Another disease, quite interesting, that again was totally unpredictable, is the acute lung injury. It was already known that you develop acute lung injury, for example, also in the COPD and so on and so forth, due to the breach of the barrier of the epithelium of the airways. And there is an animal model in which you can do that, in which these animals are treated in a certain way. So they go from this lung permeability that is very low, to this lung permeability that is in black that is very high. And if you block this process by increasing the amount of the zonulin blocker, you see that this comes down gradually. And again, you see this also in terms of different ways that you do this subcutaneous versus local; in other words, you put this in the airways, and this is the activity in terms of the inflammation that comes down, the cytokines that come down, and so on and so forth.
And if you look at the staining of the lungs of these animals, this is a control animal. This is…in animals, it goes through the process of lung injury because of this process that is artificially done. And the animals in which zonulin was blocked, it looks much closer to this than this. Even acute lung injury, it seems that the zonulin process is important.
I’m going to go straight to this. This is in humans now. And you see that this is the lactulose/mannitol ratio; i.e., the gut permeability of individual control versus asthma. The people with asthma, they have a leaky gut. And you see now that zonulin in the blood of these folks controls compared to the asthma people, it goes up. Interestingly enough, even if you have allergies, multiple food allergies, that zonulin levels are up very similar to the guys with asthma.
Let me wrap it up with…there are so many studies in the animal model that doesn’t translate in humans. Does this apply to humans as well? Forty-five minutes? I’m going to slow down. No, again, I will take another 20 minutes or so, so that you guys…we can chat or go to lunch earlier. It’s a beautiful day outside.
I don’t think that I have to spend too much time; this is self-explanatory here. I’ve been showing this forever, I still don’t understand it. Anyhow, these are all the steps that we now know that are involved in the pathogenesis of celiac disease. And again, one, you eat gluten. Two, you have this leaky gut. Three, gluten comes through and it’s deamidated and therefore, we interact with dendritic cells that will present this to mature dendritic cells to immune cells. And these immune cells, because they are genetically skewed, rather than to get rid of the enemy, will start to produce chemokynes. They are very offensive; i.e., they will kill cells because there are TNF-alpha interfering on them, and destroy the intestine. This leads to the autoimmune process. Then there are the B cells that produce all the antibodies including the TtG antibodies that we use for diagnostic, and maybe they also have a role in this destruction.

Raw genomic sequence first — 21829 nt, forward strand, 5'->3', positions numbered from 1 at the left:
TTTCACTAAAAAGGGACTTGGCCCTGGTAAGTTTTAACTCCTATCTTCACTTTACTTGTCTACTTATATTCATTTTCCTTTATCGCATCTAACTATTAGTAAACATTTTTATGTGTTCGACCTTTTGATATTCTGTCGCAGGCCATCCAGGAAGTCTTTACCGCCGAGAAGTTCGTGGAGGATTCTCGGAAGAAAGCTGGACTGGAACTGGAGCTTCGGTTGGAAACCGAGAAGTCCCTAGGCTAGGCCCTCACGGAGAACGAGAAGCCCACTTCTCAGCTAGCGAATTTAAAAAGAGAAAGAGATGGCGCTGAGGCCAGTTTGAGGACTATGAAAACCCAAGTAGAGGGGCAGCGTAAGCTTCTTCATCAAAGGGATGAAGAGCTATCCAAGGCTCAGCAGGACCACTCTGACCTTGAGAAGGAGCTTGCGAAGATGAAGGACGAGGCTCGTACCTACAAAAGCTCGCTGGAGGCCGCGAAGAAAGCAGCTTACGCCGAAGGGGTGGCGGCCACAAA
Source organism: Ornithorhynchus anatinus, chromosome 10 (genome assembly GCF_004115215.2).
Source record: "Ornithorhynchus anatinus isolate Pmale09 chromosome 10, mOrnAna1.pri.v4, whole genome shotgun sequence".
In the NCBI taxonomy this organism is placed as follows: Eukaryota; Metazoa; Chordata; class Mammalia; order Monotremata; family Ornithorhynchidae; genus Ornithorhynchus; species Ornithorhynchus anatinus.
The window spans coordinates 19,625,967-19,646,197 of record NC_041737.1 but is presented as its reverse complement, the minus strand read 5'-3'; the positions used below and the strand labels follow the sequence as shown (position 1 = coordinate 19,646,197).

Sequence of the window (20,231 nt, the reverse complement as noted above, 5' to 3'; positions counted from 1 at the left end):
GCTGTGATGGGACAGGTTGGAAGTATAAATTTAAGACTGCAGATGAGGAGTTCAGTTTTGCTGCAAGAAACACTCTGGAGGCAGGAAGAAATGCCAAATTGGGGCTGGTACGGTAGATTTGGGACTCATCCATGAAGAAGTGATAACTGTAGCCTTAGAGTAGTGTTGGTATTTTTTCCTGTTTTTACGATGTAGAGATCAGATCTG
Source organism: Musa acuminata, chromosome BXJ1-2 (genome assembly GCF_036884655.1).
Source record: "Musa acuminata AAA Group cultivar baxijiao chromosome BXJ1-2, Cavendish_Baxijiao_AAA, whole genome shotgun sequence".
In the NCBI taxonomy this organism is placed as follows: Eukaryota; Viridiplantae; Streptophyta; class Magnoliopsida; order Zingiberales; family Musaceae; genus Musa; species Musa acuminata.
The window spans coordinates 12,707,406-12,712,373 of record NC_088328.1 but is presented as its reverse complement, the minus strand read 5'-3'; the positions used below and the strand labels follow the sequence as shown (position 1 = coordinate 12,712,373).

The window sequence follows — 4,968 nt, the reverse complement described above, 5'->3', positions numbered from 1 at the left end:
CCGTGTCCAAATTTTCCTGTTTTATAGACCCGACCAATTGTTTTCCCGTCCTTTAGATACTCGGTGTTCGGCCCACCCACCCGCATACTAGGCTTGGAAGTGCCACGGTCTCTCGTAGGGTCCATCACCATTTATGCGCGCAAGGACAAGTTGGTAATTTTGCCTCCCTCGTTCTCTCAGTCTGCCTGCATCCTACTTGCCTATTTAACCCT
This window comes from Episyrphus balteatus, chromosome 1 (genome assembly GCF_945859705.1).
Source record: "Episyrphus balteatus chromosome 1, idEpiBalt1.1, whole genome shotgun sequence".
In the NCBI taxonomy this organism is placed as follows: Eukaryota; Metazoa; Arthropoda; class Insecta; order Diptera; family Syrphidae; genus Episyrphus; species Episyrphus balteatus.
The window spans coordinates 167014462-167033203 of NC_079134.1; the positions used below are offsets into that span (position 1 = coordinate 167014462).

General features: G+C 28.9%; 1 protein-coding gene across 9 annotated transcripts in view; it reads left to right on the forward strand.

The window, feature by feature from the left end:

Theoretically, any of the 10 points that are outlined in yellow here could be a point of attack to stop this process. What do we do right now? We are here. We do not eat gluten, so that all the other steps cannot happen. And definitely is the best way to go.
The question is if we go to step number two; i.e., we stop this process, are we going to obtain the same results; i.e., prevent all the downstream process? In other words, if we block this gut permeability with zonulin inhibitor, can we do that?
Now, this is probably the longest clinical trials of alternative treatment to the gluten-free diet that is out there. Starting in 2006, almost 800 people have been through these trials. And the bottom line is in terms of safety of this molecule, this zone inhibitor is a pussycat, it doesn’t do anything. That’s good news.
Now, the very first trial that we did was a single dose, double blind simple controlled trial. You have now people with celiac disease on a gluten-free diet, so they are in remission. And they eventually, blindly, either they got gluten alone knowing that this will give them trouble, or gluten plus a zonulin inhibitor. The one that got gluten alone, they got an increase of permeability of the gut that interestingly…this was a single dose of gluten. In other words, a single meal.
Interestingly enough, they stay elevated for almost a week. That this really reiterated another concept; sure, gluten does this leaky gut to everybody. But in people with celiac disease and Type 1 diabetes, we have some they did in MS as well. This leakiness is much more sustained compared to normal people. Normal people will go up and down. But in terms of…people with celiac disease will go up and will stay up for almost a week.
The folks that they got the gluten plus this zonulin inhibitor and no leakiness to the gut, and consequently, compared to the ones that got to gluten alone, they had this amount of symptoms in blue here…they were talking about GI symptoms in general, they had almost 60% less symptoms.